As we age the ability to manufacture hydrochloric acid decreases. Intrinsic factor is likewise decreased and vitamin B12 deficiencies can occur. Many elderly people have vitamin B12 deficiencies that affect the body’s ability to get oxygen into each cell.
The main symptoms are dementia, depression, nervous system problems, muscle weakness, and fatigue. Many people benefit from vitamin B12 injections, under a physician’s care, even though many do not have low serum B12 levels or pernicious anaemia (anaemia caused by B12 deficiency). B12 shots or sublingual tablets can dramatically increase energy levels and decrease the symptoms listed.
The most common problems associated with the stomach are gastric ulcers and underproduction of hydrochloric acid.
Most of the serious business of digestion and absorption occurs in the long, narrow, small intestine.
The small intestine is hardly small. If this coiled-up garden hose was stretched out, it would average 5-7 metres feet long. If spread flat, it would cover a surface the size of a tennis court. In the small intestine, food is completely digested and nutrients are absorbed through hundreds of small fingerlike folds called villi, which are located in the intestinal wall and are covered, in turn, by millions of microvilli.
The villi and microvilli are only one cell layer thick but perform multiple functions of producing digestive enzymes, absorbing nutrients, and blocking absorption of substances that are not useful to the body.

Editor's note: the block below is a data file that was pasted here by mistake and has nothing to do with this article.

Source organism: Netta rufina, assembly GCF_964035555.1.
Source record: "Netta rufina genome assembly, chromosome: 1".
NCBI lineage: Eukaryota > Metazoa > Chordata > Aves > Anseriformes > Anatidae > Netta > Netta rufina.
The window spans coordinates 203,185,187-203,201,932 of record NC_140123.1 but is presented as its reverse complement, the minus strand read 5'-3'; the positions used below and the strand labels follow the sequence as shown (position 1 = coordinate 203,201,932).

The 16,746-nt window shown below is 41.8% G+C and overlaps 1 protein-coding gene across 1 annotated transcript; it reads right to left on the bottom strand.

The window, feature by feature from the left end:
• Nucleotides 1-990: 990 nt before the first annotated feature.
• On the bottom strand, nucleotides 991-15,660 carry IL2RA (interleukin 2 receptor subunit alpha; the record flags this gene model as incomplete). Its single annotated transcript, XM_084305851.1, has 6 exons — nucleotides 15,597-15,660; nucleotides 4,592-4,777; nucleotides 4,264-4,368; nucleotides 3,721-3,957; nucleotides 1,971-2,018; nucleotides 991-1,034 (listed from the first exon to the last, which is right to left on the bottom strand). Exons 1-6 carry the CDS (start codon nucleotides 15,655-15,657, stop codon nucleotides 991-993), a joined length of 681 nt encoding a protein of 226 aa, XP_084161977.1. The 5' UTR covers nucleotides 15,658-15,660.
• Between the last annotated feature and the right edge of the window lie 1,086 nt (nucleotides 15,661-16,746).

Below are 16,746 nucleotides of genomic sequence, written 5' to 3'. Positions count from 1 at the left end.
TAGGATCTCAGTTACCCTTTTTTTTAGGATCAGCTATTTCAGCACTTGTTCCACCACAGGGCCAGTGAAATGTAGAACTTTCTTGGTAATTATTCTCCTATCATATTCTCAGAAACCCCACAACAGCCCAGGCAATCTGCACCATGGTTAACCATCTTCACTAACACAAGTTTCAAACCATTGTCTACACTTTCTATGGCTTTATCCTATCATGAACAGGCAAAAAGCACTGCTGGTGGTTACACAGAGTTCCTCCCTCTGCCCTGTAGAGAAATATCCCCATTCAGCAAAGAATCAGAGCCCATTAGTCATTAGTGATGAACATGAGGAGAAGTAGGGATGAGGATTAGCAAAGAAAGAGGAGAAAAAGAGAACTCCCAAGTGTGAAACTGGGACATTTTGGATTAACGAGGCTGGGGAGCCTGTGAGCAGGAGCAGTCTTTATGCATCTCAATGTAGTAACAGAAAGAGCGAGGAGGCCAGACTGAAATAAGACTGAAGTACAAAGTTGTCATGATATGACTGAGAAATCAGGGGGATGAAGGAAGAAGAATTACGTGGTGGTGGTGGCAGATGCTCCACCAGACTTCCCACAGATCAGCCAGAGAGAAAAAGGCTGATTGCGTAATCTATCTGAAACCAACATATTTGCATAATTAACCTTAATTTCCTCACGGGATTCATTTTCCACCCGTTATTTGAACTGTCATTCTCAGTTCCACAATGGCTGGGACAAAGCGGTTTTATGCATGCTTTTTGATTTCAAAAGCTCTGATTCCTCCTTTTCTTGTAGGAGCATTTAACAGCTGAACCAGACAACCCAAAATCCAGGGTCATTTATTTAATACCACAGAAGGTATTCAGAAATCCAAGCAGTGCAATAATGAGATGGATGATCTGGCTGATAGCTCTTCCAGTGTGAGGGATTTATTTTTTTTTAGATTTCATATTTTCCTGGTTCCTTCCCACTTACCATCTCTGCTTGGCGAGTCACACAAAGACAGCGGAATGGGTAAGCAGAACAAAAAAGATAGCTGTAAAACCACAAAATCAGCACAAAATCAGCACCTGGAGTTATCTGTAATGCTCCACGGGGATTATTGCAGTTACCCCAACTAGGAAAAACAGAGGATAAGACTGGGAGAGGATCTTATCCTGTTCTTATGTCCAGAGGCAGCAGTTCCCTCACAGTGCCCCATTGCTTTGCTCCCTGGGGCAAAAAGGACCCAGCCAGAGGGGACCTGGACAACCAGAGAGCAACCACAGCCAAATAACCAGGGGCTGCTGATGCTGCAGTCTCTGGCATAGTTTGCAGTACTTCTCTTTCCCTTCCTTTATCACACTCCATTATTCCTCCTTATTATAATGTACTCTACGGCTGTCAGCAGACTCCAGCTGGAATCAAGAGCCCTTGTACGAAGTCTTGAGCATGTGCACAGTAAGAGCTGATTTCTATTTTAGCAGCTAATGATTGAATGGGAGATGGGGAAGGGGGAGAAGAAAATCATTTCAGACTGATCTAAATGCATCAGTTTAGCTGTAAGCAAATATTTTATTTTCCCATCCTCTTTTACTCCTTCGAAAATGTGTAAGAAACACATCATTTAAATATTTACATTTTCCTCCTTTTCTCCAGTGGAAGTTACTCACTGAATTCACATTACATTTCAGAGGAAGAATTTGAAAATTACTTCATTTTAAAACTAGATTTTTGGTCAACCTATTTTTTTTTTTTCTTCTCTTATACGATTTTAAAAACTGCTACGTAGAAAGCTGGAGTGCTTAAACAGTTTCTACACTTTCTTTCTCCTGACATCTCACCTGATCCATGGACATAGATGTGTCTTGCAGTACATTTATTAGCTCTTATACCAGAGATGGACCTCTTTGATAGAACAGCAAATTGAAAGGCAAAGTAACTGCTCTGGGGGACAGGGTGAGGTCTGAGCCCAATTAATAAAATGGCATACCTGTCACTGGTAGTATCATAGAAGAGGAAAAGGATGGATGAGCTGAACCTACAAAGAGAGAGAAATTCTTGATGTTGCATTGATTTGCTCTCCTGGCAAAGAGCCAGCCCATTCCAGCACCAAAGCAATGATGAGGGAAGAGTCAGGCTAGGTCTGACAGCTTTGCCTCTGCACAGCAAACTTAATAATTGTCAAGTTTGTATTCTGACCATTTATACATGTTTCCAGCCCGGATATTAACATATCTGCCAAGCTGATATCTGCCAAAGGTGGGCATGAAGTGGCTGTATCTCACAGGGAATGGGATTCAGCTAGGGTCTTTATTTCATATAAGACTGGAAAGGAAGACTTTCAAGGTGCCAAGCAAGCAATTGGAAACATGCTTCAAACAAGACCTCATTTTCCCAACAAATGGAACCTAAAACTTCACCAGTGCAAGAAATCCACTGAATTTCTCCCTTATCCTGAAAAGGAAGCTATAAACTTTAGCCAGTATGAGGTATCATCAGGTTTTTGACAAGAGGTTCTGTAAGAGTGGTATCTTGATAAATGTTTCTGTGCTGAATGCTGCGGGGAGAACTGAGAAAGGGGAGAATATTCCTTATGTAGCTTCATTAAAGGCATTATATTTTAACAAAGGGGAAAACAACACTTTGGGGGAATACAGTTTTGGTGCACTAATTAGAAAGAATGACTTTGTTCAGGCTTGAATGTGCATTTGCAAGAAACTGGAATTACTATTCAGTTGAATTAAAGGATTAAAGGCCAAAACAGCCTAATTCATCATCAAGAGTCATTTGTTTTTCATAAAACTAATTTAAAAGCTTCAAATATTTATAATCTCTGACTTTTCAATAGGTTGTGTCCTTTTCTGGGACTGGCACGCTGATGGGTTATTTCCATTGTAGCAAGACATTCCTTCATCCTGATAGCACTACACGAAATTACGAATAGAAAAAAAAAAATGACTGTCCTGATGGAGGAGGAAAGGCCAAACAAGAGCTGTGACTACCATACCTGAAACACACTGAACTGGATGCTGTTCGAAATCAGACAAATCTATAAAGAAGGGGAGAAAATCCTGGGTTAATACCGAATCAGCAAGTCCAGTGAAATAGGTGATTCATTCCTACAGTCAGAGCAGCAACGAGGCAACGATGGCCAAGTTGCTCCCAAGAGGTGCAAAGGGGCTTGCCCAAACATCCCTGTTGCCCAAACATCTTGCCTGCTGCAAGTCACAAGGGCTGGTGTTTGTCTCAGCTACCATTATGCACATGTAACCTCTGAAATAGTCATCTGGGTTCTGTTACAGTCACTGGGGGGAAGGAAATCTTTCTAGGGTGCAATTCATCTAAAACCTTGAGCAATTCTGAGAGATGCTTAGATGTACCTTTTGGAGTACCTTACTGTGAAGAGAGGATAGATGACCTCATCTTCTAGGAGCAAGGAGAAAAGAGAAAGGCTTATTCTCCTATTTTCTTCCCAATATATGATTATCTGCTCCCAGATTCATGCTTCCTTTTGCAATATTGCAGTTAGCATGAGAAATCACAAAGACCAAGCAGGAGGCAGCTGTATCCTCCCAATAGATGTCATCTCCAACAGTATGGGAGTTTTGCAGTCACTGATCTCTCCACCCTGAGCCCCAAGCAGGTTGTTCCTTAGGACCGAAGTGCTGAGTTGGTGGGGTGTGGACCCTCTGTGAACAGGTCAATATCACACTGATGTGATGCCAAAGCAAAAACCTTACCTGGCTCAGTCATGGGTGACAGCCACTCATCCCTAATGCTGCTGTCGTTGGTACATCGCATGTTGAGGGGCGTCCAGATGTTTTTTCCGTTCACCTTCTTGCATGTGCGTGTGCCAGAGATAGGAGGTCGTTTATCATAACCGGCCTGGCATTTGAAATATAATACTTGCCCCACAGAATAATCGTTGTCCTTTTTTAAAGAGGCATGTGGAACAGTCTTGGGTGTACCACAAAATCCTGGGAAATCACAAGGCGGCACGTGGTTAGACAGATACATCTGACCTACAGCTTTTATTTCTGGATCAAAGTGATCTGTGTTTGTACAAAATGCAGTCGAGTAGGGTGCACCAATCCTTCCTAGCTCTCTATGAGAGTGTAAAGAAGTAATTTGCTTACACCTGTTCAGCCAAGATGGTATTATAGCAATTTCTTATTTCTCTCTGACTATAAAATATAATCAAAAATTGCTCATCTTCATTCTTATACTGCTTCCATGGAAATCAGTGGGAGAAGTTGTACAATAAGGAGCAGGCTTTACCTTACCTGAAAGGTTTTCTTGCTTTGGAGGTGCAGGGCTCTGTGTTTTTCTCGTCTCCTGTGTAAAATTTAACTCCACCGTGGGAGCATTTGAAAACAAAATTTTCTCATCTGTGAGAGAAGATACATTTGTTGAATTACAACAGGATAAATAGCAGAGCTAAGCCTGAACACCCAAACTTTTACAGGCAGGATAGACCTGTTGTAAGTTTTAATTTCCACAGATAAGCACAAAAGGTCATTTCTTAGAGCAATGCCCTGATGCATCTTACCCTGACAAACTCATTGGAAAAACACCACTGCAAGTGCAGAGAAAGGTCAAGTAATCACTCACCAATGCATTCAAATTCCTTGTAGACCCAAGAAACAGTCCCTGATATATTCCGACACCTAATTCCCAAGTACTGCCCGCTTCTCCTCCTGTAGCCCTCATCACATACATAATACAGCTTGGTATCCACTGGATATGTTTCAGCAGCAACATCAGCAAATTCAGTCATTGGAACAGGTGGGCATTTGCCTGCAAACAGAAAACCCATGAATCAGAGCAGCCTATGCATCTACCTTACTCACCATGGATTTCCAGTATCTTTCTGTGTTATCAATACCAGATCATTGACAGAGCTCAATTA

The intestinal lining repairs and replaces itself every 3 to 5 days. The sloughed material contains enzymes and fluids that are recycled to help digestion. The intestinal wall has a paradoxical function: it allows nutrients to pass into the bloodstream while blocking the absorption of foreign substances found in chemicals, bacterial products, and other large molecules found in food. Some foods we eat and medications we use cause the intestinal wall to lose the ability to discern between nutrients and foreign substances. When this occurs, there is a problem of increased intestinal permeability, commonly known as leaky gut syndrome. This syndrome contributes to skin problems, food sensitivities, osteoarthritis, migraine headaches, and chronic fatigue syndrome.
The small intestine has three parts: the duodenum, the jejunum, and the ileum. The duodenum is the first 30cm of the small intestine, the jejunum is the next 40%, and the ileum is the last segment. Each nutrient is absorbed at specific parts of the small intestine. For instance, the duodenum has an acidic environment that facilitates absorption of some nutrients, including calcium, copper, iron, folic acid, thiamine, manganese, vitamins A and B2, and zinc. People with low hydrochloric acid levels might become deficient in one or more of these nutrients because they require acid for absorption
The food mixture first enters the duodenum, another likely place for ulcers to develop because the mixture is still acidic.
The major work of digestion begins here with action from certain hormones. One hormone, known as cholecystokinin, or CCK, draws in bile from the gallbladder to make fat more digestible. This same hormone also draws juices from the pancreas to calm the acidity left in the food mixture and to aid digestion of fat, protein, and carbohydrates.
The food mixture travels along the small intestine allowing time for refined processing and absorption. Proteins are split by various enzymes into individual amino acids; carbohydrate becomes simple sugar; and fat becomes glycerol and fatty acid. In this form, food can be absorbed by the body.